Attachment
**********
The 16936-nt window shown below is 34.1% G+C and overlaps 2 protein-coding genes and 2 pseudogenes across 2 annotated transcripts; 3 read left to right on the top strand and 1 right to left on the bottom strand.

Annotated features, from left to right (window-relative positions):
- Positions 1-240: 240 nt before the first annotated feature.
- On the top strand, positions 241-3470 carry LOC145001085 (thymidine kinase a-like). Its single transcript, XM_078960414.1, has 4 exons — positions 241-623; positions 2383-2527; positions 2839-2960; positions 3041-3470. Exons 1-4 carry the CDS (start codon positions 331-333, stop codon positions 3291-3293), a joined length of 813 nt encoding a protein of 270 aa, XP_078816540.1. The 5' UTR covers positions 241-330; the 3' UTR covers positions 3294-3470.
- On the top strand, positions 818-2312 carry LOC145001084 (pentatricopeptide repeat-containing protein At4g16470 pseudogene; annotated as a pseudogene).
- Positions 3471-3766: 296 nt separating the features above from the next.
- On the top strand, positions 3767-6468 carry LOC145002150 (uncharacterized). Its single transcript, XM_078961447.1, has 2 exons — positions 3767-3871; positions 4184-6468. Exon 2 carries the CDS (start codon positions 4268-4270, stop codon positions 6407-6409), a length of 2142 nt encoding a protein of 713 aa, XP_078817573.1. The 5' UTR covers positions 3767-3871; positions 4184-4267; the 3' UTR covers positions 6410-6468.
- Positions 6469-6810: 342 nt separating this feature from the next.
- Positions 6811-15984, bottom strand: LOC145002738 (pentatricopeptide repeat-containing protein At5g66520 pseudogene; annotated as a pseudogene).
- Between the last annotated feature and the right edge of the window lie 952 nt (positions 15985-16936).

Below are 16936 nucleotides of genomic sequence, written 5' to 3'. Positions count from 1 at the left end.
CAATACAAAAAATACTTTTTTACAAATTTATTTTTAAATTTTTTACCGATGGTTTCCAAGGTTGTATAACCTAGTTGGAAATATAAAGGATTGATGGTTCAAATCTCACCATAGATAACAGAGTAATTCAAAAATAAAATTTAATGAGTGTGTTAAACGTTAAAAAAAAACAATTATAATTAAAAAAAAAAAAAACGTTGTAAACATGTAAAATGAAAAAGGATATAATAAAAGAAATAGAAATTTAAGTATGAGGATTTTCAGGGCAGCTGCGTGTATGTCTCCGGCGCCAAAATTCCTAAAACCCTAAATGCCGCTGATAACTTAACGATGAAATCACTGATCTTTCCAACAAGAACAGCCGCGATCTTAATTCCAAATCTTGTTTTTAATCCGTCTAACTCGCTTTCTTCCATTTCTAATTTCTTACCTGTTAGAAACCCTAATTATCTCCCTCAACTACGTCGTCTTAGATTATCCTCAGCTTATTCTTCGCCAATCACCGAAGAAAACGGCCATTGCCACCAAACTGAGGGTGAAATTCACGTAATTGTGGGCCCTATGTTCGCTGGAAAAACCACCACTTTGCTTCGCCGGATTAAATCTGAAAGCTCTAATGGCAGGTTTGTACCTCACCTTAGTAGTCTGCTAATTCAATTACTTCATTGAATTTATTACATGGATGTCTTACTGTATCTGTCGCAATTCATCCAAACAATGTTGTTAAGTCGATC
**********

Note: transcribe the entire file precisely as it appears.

The 16936-nt window shown below is 34.1% G+C and overlaps 2 protein-coding genes and 2 pseudogenes across 2 annotated transcripts; 3 read left to right on the top strand and 1 right to left on the bottom strand.

Annotated features, from left to right (window-relative positions):
- Positions 1-240: 240 nt before the first annotated feature.
- On the top strand, positions 241-3470 carry LOC145001085 (thymidine kinase a-like). Its single transcript, XM_078960414.1, has 4 exons — positions 241-623; positions 2383-2527; positions 2839-2960; positions 3041-3470. Exons 1-4 carry the CDS (start codon positions 331-333, stop codon positions 3291-3293), a joined length of 813 nt encoding a protein of 270 aa, XP_078816540.1. The 5' UTR covers positions 241-330; the 3' UTR covers positions 3294-3470.
- On the top strand, positions 818-2312 carry LOC145001084 (pentatricopeptide repeat-containing protein At4g16470 pseudogene; annotated as a pseudogene).
- Positions 3471-3766: 296 nt separating the features above from the next.
- On the top strand, positions 3767-6468 carry LOC145002150 (uncharacterized). Its single transcript, XM_078961447.1, has 2 exons — positions 3767-3871; positions 4184-6468. Exon 2 carries the CDS (start codon positions 4268-4270, stop codon positions 6407-6409), a length of 2142 nt encoding a protein of 713 aa, XP_078817573.1. The 5' UTR covers positions 3767-3871; positions 4184-4267; the 3' UTR covers positions 6410-6468.
- Positions 6469-6810: 342 nt separating this feature from the next.
- Positions 6811-15984, bottom strand: LOC145002738 (pentatricopeptide repeat-containing protein At5g66520 pseudogene; annotated as a pseudogene).
- Between the last annotated feature and the right edge of the window lie 952 nt (positions 15985-16936).

Below are 16936 nucleotides of genomic sequence, written 5' to 3'. Positions count from 1 at the left end.
CAATACAAAAAATACTTTTTTACAAATTTATTTTTAAATTTTTTACCGATGGTTTCCAAGGTTGTATAACCTAGTTGGAAATATAAAGGATTGATGGTTCAAATCTCACCATAGATAACAGAGTAATTCAAAAATAAAATTTAATGAGTGTGTTAAACGTTAAAAAAAAACAATTATAATTAAAAAAAAAAAAAACGTTGTAAACATGTAAAATGAAAAAGGATATAATAAAAGAAATAGAAATTTAAGTATGAGGATTTTCAGGGCAGCTGCGTGTATGTCTCCGGCGCCAAAATTCCTAAAACCCTAAATGCCGCTGATAACTTAACGATGAAATCACTGATCTTTCCAACAAGAACAGCCGCGATCTTAATTCCAAATCTTGTTTTTAATCCGTCTAACTCGCTTTCTTCCATTTCTAATTTCTTACCTGTTAGAAACCCTAATTATCTCCCTCAACTACGTCGTCTTAGATTATCCTCAGCTTATTCTTCGCCAATCACCGAAGAAAACGGCCATTGCCACCAAACTGAGGGTGAAATTCACGTAATTGTGGGCCCTATGTTCGCTGGAAAAACCACCACTTTGCTTCGCCGGATTAAATCTGAAAGCTCTAATGGCAGGTTTGTACCTCACCTTAGTAGTCTGCTAATTCAATTACTTCATTGAATTTATTACATGGATGTCTTACTGTATCTGTCGCAATTCATCCAAACAATGTTGTTAAGTCGATC